Countless talks, articles and books teach us how to earn more, worry less, and look better. As the author of a self-help book and a lover of the genre, I’m all about problem-solving. However, few of us are ever taught what may be the single greatest skill of all for a happy life: learning to bear our joys.
The unspoken truth about joy is that it makes us nervous. Joy invites superstitious fantasies of “the other shoe dropping.” In a life filled with countless unexpected back-hand blows, our happiness can feel fragile and evanescent; just too scary to trust.
Frequently–and without even realizing it–we step past our quiet deeper joys in our search for happiness. For example, when we feel pride in our accomplishments, pleasure quickly devolves into a kind of clinical self-evaluation. We try to minimize our good feelings. Or we instantly parry our joy with a self-deprecating perspective that degrades the positive feeling we’ve just had.
Carl Jung, a student of Freud and one of history’s greatest psychoanalysts, says that all neurosis is a flight from authentic suffering. This is life-changing wisdom—but it’s only half the truth. In my experience, much of our neurosis is actually a flight from authentic joy.
Joy makes our carefully constructed defenses tremble. We can bear joy for fleeting moments, but after a short period of time, we flee it for the safety of our more familiar problem—solving mode of being. In modern society, there is a vague and nameless discomfort with joy, and our voracious pleasure seeking is often a mask for that discomfort.
In truth, joy is not such a simple thing. In its own way, it can be hard to bear. One of the greatest tasks for everyone seeking deeper happiness in life is to learn to savor joy, to bear its sweet disruption. Almost none of us have been taught how to do this.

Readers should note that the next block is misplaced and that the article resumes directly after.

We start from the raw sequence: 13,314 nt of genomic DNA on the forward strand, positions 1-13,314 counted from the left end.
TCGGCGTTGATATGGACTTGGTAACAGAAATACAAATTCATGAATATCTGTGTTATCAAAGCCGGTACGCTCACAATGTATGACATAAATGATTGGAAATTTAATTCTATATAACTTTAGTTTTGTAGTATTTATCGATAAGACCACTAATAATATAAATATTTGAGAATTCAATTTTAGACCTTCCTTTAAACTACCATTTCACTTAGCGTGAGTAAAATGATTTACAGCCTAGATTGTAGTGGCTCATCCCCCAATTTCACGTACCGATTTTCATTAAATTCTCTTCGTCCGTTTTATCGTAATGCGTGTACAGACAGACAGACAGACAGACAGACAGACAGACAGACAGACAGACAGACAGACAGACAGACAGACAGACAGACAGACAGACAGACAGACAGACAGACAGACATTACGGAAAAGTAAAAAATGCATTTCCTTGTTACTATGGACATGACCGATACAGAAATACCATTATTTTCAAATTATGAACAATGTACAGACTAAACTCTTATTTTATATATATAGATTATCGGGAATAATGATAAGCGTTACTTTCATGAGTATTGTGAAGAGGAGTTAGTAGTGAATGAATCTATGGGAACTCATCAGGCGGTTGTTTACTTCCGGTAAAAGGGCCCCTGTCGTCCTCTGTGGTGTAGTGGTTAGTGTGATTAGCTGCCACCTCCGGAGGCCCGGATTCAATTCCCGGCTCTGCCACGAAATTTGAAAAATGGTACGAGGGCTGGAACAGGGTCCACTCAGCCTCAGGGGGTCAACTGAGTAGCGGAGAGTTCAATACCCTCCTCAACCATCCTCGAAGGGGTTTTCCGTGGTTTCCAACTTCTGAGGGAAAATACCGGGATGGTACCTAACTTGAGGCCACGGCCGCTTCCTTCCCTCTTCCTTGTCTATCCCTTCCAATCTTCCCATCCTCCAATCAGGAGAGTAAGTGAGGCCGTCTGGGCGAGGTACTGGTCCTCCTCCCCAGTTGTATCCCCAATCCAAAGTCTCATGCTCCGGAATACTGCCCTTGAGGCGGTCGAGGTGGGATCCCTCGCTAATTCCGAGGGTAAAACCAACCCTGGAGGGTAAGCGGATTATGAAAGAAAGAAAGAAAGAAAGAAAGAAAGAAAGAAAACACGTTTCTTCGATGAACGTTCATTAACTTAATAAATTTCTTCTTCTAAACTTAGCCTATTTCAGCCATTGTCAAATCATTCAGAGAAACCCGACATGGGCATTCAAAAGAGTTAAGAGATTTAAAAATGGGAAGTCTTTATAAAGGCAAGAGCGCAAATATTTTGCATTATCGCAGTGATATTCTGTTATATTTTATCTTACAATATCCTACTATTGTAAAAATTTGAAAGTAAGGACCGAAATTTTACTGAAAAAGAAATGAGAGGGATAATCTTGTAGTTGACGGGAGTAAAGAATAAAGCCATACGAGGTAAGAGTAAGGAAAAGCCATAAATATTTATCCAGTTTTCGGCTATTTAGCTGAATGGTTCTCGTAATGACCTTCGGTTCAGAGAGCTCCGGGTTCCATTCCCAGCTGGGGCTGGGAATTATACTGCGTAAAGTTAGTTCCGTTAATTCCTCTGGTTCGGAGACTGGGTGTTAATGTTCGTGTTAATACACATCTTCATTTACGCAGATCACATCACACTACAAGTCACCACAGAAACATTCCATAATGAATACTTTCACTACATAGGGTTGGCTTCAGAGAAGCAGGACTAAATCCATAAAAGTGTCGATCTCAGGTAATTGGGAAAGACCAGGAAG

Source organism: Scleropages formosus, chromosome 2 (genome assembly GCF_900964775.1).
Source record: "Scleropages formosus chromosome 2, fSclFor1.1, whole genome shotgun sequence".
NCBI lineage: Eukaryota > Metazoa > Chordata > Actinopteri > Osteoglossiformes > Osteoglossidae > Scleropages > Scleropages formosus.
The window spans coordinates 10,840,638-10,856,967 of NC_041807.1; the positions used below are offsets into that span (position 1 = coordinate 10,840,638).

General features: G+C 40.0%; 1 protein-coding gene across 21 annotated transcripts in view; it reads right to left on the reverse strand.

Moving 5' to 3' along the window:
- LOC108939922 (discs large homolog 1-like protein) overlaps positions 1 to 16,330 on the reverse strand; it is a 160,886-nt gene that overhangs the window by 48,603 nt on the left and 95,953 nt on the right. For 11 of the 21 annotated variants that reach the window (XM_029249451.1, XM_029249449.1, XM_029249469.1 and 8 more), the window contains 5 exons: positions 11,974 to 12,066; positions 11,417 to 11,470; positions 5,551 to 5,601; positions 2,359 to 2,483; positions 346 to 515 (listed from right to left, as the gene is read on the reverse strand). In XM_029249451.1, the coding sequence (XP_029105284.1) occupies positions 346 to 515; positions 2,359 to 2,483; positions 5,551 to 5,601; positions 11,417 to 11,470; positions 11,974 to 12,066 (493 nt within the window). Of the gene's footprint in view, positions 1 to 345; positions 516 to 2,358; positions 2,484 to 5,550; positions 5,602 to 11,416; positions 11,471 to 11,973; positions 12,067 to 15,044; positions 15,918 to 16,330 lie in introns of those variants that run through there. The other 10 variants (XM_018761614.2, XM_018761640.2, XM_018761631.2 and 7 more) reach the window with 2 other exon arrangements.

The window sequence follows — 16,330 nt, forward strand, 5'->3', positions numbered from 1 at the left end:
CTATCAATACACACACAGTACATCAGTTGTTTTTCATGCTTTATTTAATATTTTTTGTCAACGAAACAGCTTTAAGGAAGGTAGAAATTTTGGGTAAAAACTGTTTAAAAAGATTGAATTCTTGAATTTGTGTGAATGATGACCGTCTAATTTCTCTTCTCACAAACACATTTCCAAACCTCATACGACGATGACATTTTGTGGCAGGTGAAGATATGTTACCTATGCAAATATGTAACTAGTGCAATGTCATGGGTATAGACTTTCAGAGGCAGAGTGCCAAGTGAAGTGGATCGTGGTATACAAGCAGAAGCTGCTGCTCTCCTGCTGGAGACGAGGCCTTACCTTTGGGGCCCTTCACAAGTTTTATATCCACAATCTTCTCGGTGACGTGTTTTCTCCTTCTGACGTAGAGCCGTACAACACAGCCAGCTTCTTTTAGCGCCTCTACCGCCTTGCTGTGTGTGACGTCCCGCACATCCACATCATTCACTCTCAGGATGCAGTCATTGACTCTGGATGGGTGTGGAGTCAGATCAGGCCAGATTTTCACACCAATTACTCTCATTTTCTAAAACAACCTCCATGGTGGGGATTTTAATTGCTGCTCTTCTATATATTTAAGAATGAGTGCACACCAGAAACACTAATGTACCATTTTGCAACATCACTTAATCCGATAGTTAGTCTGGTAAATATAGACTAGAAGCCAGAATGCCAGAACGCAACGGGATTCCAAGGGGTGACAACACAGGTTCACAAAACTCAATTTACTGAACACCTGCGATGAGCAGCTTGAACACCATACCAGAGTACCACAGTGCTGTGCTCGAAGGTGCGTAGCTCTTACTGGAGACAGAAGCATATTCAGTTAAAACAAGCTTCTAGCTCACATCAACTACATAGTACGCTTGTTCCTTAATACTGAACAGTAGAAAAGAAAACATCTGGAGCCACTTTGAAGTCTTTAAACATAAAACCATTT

Like grief, we don’t have to be able to bear our joy all at once. It’s a muscle to be built—a skill to be learned. It’s an almost homeopathic process. Drop by drop we can learn to bear joy for longer and longer stretches of time.
Most of us in the field of mental health are well-trained in addressing problems, but we are less comfortable with helping our clients dive fully into their joys. In psychotherapy, as in life, problem-solving is the uber-goal. The focus on joy seems more flimsy, less important–as though joy can just take care of itself. In my opinion, this is a mistake. One of our greatest life-tasks is actually to learn to bear joy, and to let it influence our psychology in deeper and deeper ways.
This deceptively simple practice, which only takes one to two minutes, will help you build the important (and untaught) skill of savoring your joys. It’s gratifying, soothing and meditative. In decades of teaching meditation and mindfulness practices, it’s perhaps the simplest and most lovely practice I know. Here it is:
Micro-Meditation: Savoring Joy
Any time you experience joy, happiness, peace or pleasure in your day-to-day life, don’t just note it and move on. Take an extra 30 seconds or so to savor the good feeling. Let it linger, casting its ripples inside you. Get to know its flavor. When the ripples of pleasure pass, just move on with your day. You can do this with the many tiny pleasures of your day; your morning coffee, a positive interaction, an interesting or beautiful sight. In the warmth that you feel after these tiny moments, you’ll feel enriched deepened and somehow enhanced.
William Blake wrote: And we are put on earth a little space, that we might learn to bear the beams of love.” The same can be said for “bearing the beams of joy.” Practice this micro-meditation as often as you like. As you learn to rest in your joys and pleasures just a bit longer, you’ll increase your capacity for joy, and enrich your life in surprising and wonderful ways.
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